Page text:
Thursday, 27 January 2011

Sexism in the media! Who knew?

(Disclaimer: Ramblings of an out of practice mind, distracting self from otherwise more pressing matters. But what else is the internet for?)

Without retelling the stories of the already well covered events that happened this week in the daily grind that is, well, sexism, I’d like to make some comments away from initial thoughts that simply deplore the views ‘exposed’.

In fact, to be honest, I fail to be massively roused by these events, not because the views are not bad in and of themselves, but because the views expressed are so common place as to only elicit an exasperated sigh. There’s sexism in the media (/sport/politics)?! Really? Okay, to be honest, yes I had noticed.

In many ways, although the comments of those two Sky Sports correspondents, and that Tory MP are pretty appalling in their own individual way, at least the relatively unified outcry against these comments should in some small way offer reassurance that the general groundswell of public opinion is against sexism, right?

I guess I’m not so convinced.

I’ll focus more on the Sky Sports case to illustrate my point. This is a clear cut case of good old-fashioned sexism. Man challenges woman on her general competence at a, b, or c simply because she is a woman, which means she must by default be less good than man at a, b, or c. Being a woman is grounds enough to undermine said woman.

So far, so bad. But so, so bloody obvious.

Notwithstanding the fact that many people can't seem to decide if it's 'just banter' or not, now we’ve all (mostly) had a good hearty condemn of these blatantly wrong opinions lets just all put it to bed now. Goodbye sexism, you can fuck off back to the 1970s with racism and trade union rights.

Nah, not so fast. If we-the-nation are going to get all public-angst on sexism on television, might it be worth pointing out some examples of less clean-cut, good old-fashioned blatant sexism. You know, the boring mundane kind, you know, those old chestnuts that still happen every day, all the fucking time.

To use one obvious – and yawn, ubiquitous – example of sexism on television: the fact that women’s physical (we’ll leave metaphysical for another day) appearance is deemed to matter to such a great extent, foreshadowing and indeed precluding the value of other aspects of their humanity.

(Note: Yes, I fully appreciate that the impulses of modern capitalism and other sociological forces place narcissistic pressures on all of us, men too, but anyone who thinks women and men are treated the same in this respect need to lie down on a bed of hot waxing strips and be slapped in the face with a burst and oozing silicone breast implant, while an eight year old girl makes serious interface with the eardrum and wails that she feels fat, and Cheryl Cole stuffs glue-heavy hair extensions down your throat, and someone rolls that weird roller you can now get to daub your face - yes an actual roller for your actual face, a paint roller FOR THE FACE – all over your ticklish zones.) Stop now.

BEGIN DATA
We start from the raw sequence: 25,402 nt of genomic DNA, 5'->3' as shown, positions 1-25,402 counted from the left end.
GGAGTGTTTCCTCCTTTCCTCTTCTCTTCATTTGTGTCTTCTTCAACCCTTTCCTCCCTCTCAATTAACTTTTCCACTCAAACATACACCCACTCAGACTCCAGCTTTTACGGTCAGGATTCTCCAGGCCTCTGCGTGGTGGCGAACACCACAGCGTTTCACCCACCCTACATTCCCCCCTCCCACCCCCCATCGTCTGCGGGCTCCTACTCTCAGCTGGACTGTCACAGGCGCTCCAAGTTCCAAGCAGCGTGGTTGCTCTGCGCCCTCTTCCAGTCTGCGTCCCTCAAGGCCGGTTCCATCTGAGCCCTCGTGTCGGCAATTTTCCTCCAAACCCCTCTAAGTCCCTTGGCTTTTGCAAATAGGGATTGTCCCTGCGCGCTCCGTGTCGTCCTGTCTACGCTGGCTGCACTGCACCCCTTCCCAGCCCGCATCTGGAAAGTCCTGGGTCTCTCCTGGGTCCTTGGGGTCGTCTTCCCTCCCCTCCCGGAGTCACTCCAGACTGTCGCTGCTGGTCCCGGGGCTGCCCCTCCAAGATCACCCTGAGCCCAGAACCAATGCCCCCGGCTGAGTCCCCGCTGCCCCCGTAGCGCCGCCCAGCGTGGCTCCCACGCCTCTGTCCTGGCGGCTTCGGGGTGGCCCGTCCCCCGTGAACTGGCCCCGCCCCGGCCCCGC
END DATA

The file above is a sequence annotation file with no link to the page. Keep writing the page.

(Note: Wish I was Charlie Brooker so I could come up with some actually funny threats not just loosely veiled feminist points...)

All back on the bus. And here’s some illustrations: the fact that make-over programmes like ‘How to Look Good Naked’*, ’10 Years Younger’ exist; the fact that make-under programmes like ‘Snog Marry Avoid’ and ‘Hotter Than My Daughter’ exist; the way programmes like 'Take Me Out' encourage you to evaluate others (and yeah I'm as bad as the rest at this, I really am); the fact that female journalists have complained that they are more or less likely to get picked for on-screen reporting roles based on their appearance; ageism and double standards, not just on BBC’s Countryfile, but across the board (Brucie: making leering whimsical fun for all the family!); the statistical under-representation of women on television; the statistical under-representation of women behind the scenes of television. I could go on.

On those final two points listed, here are some statistics from the Fawcett Society just to prove I'm not bullshitting y'all:

  • Editors of news TV and radio programmes: 94% male and 6% female.
  • Presenters of news TV and radio programmes: 56% male and 44% female.
  • Editors of political TV and radio programmes: 78% male and 22% female.
  • Presenters of political TV and radio programmes: 62.5% male and 37.5% female.

    Because women are a pretty small ethnic minority, you know. (And if our great British moral arbiter the Daily Mail has taught us one thing, it's that we definitely don't listen to those). And that's before we get onto the studies that have been done on female roles in dramas and relative absence from other television formats (panel shows anyone?).

    It does not need me to say that it says something about our culture in a broader sense that there is often a correlate between the kinds of men who hold these beliefs and those that hold relative positions of power; those that have a ‘public voice’, and those that hold a monopoly on the public voice. (Do have a read of R.W Connell’s work on ‘hegemonic masculinity’ and it's relationship with power).

    To quote my own essay (yeah, I know..):
    “It is clear that who is chosen to generate and transmit popular culture, is representative of, and mediated by our wider culture. The fact that the majority of popular culture personalities afforded such a voice are men is indicative of women’s wider social value.”

    And if we’re really going to get all national outrage and challenge sexism, my god, why stop at what’s on telly? Revolution!

    * I was laughing the other day with friends because sometimes I wake up in the night with a feminist brainwave, and here was one I have no recollection of writing, what a GEM: "While Gok seeks to define your figure, we seek a day when your figure need not define you". Yes!
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